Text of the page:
You don't have to file for divorce on grounds of adultery just because your spouse strayed. The fact that it happened doesn't preclude you from filing on no-fault grounds instead, or from using other grounds that might be easier to prove. If your spouse flaunted his affair and this caused you to seek counseling or other help, you might have grounds for cruelty. If you file on New York's no-fault grounds of irretrievable breakdown, you usually don't have to prove your grounds at all.

Divorce is never easy, but we can help. Learn More
Adultery Divorce Laws

References

Related articles

Does Adultery Justify Divorce?

Not only does infidelity lead to discord in a marriage, it often causes spouses to call it quits. If your spouse cheated on you and you're filing for divorce, you may want to list adultery as the reason your marriage came to an end. However, not all states give you this option. While all states permit spouses to file for divorce on no-fault grounds, meaning a spouse does not have to prove misconduct on the part of the other to get a divorce, only some states recognize adultery as grounds for divorce.

What Happens if I Refuse to Sign a Separation Agreement in Virginia?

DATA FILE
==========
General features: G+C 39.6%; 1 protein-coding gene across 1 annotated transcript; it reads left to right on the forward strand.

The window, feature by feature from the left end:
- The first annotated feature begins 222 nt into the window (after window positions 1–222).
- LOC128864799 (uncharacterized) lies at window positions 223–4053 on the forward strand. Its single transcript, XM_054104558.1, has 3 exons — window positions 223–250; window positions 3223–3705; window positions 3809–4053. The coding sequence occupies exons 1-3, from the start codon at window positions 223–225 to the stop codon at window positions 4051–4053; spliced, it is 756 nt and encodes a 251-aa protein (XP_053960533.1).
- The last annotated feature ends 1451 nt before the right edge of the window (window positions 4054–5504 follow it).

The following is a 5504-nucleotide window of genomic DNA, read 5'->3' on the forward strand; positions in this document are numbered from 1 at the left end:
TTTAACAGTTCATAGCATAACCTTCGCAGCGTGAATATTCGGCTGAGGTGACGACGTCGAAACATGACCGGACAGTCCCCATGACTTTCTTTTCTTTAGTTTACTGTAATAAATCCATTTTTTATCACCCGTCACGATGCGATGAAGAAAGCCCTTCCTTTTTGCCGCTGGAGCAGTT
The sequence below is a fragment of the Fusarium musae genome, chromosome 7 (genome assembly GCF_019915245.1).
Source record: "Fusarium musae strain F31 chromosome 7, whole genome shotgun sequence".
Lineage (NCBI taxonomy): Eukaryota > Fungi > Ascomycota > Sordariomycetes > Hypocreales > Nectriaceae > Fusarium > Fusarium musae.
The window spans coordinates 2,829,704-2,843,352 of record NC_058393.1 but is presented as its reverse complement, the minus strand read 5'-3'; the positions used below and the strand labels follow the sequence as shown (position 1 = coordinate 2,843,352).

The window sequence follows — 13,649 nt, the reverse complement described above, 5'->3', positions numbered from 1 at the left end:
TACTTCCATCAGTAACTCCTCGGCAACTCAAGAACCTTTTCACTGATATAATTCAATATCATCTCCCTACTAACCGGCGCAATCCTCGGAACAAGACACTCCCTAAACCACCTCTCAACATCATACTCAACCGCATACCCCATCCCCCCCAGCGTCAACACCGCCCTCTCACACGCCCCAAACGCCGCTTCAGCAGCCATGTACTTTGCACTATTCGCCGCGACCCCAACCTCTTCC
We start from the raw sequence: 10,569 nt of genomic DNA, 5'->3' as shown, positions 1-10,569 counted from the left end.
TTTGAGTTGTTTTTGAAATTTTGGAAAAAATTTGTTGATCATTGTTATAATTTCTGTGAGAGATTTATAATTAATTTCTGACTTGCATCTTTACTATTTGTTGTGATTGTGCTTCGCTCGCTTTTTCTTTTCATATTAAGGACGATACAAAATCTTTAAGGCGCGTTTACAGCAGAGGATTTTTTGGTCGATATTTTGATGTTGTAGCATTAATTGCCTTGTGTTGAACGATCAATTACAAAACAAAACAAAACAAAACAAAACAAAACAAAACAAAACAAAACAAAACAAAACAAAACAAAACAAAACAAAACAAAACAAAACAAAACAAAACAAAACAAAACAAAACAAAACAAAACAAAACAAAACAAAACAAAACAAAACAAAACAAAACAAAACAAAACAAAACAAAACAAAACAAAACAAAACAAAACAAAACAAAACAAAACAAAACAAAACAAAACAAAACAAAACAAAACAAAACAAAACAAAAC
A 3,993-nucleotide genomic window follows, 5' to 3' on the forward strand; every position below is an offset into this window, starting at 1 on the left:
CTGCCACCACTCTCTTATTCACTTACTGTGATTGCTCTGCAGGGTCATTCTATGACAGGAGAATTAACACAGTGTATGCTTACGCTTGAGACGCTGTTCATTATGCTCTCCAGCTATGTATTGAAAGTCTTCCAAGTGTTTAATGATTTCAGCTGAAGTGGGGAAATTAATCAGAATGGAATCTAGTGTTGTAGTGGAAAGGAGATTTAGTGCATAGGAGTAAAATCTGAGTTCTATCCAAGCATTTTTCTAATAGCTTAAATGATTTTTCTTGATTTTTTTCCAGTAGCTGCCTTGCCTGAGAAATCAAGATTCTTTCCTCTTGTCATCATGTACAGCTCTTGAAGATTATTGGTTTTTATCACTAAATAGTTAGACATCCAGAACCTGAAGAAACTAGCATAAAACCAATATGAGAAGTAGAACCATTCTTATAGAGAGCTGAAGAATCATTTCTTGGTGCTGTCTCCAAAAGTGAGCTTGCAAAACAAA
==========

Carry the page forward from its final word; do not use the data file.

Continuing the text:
Virginia is one of a handful of states that does not recognize the phrase “legal separation,” but this doesn’t mean you can’t legally separate there. You and your spouse can part ways, then negotiate and sign a separation agreement resolving issues between you. Virginia calls separation agreements “property settlement agreements,” although they address issues of custody as well as property. If you refuse to sign the agreement, your spouse can involve the court to resolve any issues.

The Disadvantages of Pleading No Contest to Adultery

In the context of divorce law, you can "plead no contest" by abstaining from defending yourself against the allegations contained in your spouse’s complaint or petition for divorce. You might do this at trial or in depositions by invoking your Fifth Amendment right against incriminating yourself, depending on your state’s laws. Generally, adultery would have to be a criminal offense in your jurisdiction for your Fifth Amendment right to apply. Alternatively, you might simply decide not to deny your spouse’s adultery grounds when you file an answer to her complaint. In either case, your decision not to challenge her grounds can have a negative effect on your divorce.

Get Divorced Online

Related articles

Can I Counter Sue an Abusive Spouse for Mistreatment During a Divorce?

Divorce guarantees you will have your day in court if you really want it. If you don't reach a settlement with your ...

Divorce Based on Adultery in Illinois

If your spouse has strayed, you might have good reasons for wanting to file for divorce on grounds of adultery -- but ...

Adultery & Divorce in Maine

When your spouse strays, your first instinct might be to seek revenge. You might be able to accuse her of adultery in ...

Adultery & Legal Rights

Adultery is considered a crime in some states, although spouses typically don't go to jail over it. If you or your ...

Browse by category
Ready to Begin? GET STARTED